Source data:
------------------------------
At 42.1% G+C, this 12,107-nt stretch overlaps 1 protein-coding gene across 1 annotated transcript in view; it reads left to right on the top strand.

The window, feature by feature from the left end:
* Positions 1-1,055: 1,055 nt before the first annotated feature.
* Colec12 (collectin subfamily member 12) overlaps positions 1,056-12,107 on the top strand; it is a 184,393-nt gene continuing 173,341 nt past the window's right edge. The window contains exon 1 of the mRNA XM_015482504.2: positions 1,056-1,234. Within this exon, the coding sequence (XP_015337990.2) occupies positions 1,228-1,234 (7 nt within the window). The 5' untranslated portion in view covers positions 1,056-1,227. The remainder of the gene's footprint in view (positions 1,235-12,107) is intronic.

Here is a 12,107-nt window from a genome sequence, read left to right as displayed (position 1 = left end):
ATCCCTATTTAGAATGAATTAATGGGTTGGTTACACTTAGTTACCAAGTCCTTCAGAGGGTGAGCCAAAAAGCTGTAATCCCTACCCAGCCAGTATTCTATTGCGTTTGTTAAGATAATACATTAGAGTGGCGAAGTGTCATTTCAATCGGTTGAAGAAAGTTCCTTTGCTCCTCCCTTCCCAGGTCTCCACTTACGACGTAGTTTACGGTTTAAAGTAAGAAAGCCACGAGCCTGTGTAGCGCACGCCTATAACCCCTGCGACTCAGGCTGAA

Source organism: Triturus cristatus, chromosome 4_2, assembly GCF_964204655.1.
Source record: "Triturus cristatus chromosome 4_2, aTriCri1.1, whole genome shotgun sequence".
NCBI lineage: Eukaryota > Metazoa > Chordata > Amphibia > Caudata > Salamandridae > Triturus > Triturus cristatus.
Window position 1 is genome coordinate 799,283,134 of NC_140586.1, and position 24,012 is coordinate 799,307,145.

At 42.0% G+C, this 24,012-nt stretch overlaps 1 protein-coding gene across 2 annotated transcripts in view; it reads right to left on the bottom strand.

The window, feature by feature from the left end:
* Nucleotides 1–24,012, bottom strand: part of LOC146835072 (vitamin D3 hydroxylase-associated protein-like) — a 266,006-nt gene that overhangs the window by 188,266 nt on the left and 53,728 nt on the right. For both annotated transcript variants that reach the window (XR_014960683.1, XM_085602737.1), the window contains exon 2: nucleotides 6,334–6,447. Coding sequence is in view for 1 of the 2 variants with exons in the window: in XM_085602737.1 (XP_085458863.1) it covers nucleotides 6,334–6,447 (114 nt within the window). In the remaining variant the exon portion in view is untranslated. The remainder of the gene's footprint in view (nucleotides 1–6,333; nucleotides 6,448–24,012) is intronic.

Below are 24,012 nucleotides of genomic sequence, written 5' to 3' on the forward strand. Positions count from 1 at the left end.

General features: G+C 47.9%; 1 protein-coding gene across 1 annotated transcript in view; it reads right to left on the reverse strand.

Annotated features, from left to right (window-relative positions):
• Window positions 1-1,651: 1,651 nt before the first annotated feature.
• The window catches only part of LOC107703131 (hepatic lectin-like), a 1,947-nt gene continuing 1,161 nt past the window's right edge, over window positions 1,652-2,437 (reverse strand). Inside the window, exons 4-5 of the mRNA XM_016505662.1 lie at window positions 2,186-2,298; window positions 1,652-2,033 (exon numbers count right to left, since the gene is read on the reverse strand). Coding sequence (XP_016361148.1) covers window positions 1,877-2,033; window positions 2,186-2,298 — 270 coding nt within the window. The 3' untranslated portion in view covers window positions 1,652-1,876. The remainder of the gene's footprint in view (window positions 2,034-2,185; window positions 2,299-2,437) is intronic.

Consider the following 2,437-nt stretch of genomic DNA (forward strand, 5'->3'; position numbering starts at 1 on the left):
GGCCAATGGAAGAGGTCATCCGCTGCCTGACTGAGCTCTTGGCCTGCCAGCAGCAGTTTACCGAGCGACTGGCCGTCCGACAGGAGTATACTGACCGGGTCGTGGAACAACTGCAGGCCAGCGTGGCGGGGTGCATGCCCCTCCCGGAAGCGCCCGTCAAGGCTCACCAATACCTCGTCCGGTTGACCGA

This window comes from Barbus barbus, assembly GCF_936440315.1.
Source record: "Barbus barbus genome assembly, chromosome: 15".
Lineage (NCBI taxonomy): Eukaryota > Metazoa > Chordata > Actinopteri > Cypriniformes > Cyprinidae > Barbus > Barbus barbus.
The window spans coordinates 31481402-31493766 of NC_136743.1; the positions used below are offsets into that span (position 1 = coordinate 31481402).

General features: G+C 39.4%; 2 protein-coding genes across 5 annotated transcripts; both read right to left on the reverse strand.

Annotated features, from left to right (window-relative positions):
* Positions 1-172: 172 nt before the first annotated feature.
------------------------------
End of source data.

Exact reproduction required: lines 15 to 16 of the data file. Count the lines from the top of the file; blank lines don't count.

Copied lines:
General features: G+C 47.9%; 1 protein-coding gene across 1 annotated transcript in view; it reads right to left on the reverse strand.

Annotated features, from left to right (window-relative positions):